Take a look at the figure below.  It provides support for why high quality bond assets make sense at times of equity market crisis, in this case driven by the Credit Crisis. While this is an extreme period, it does illustrate the point well.

Figure 3: Bond performance during the Credit Crisis (Nov. 2007 to Feb. 2009)  

Bond Performance

Data source: Morningstar Encorr 2013.  Copyright.  All rights reserved. (Footnote[2])


Bonds are a very important part of your portfolio.  In a nutshell: bond prices are inversely related to bonds yields; the longer the duration of the bonds the more volatile they are; hunting for yield in high yield and emerging market bonds risks high losses; at times of market crisis, investors tend to flee to high quality liquid assets and out of lower quality bonds. 

A sensible allocation should be made to high quality (e.g. average AA), shorter-dated bonds, avoiding all non-GBP currency exposure.   As the old saying goes ‘the amount of interest you want should depend on whether you want to eat well or sleep well’.  Fortunately a well structured portfolio constructed to meet your goals should allow you to do both.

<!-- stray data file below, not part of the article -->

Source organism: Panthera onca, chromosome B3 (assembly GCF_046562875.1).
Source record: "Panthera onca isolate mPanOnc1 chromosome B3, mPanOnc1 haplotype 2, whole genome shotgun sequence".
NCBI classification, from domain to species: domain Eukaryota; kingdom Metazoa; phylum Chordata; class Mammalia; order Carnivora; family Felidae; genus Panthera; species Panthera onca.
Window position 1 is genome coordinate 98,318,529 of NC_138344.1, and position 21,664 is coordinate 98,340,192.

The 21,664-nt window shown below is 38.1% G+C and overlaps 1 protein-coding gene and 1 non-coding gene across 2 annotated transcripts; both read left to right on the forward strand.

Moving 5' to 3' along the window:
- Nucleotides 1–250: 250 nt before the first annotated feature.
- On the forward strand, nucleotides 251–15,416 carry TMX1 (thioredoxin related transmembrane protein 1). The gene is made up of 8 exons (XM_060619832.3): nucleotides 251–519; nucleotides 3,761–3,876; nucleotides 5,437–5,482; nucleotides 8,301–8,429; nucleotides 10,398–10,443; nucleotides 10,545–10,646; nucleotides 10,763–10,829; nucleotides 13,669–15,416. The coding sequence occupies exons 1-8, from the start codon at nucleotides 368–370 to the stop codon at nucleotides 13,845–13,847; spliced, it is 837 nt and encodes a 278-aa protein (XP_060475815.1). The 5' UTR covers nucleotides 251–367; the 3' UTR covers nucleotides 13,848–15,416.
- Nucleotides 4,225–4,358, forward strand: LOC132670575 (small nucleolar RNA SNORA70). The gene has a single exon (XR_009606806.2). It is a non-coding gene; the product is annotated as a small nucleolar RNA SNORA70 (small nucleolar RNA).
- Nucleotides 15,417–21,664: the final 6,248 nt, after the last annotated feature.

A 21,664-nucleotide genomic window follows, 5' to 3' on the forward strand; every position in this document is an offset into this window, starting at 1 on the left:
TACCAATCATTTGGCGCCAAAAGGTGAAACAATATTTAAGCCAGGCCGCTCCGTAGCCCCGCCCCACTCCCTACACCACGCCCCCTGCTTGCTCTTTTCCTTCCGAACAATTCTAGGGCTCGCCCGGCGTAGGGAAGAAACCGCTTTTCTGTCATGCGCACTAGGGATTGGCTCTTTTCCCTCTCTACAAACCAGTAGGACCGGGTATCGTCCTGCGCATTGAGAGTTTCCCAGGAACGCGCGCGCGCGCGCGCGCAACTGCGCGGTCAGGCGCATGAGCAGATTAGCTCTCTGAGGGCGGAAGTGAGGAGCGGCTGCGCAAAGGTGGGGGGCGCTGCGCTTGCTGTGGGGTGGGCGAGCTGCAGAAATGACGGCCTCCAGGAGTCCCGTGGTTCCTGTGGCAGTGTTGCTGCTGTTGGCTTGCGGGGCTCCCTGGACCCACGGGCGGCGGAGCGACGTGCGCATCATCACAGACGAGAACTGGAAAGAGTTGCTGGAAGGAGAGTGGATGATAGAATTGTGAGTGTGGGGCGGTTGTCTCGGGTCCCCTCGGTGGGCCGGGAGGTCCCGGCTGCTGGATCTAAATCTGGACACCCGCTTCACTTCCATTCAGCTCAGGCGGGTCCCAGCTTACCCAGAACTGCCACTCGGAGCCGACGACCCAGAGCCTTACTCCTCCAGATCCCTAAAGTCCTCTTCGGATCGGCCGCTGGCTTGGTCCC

[1]       Rating agencies assign credit quality ratings to companies and government who issue bonds.  You will have heard the term ‘Triple-A rated’, which refers to the strongest issuer and is often used in everyday conversation.  UK government debt has recently been downgraded from AAA to AA by one of the rating agencies.  Ratings from AAA to BBB are known as investment grade and BB and below are known as sub-investment grade, high yield or junk.

[2]       UK equities – FTSE All Share Index;  UK gilts – FTSE British Govt. Index (up to 5 years);  Global bond – Citigroup WGBI 1-5 years hedged to GBP;  UK BBB – Barclays Sterling non-Gilts Baa Index; GBP high yield – BofAML GBP HY Index.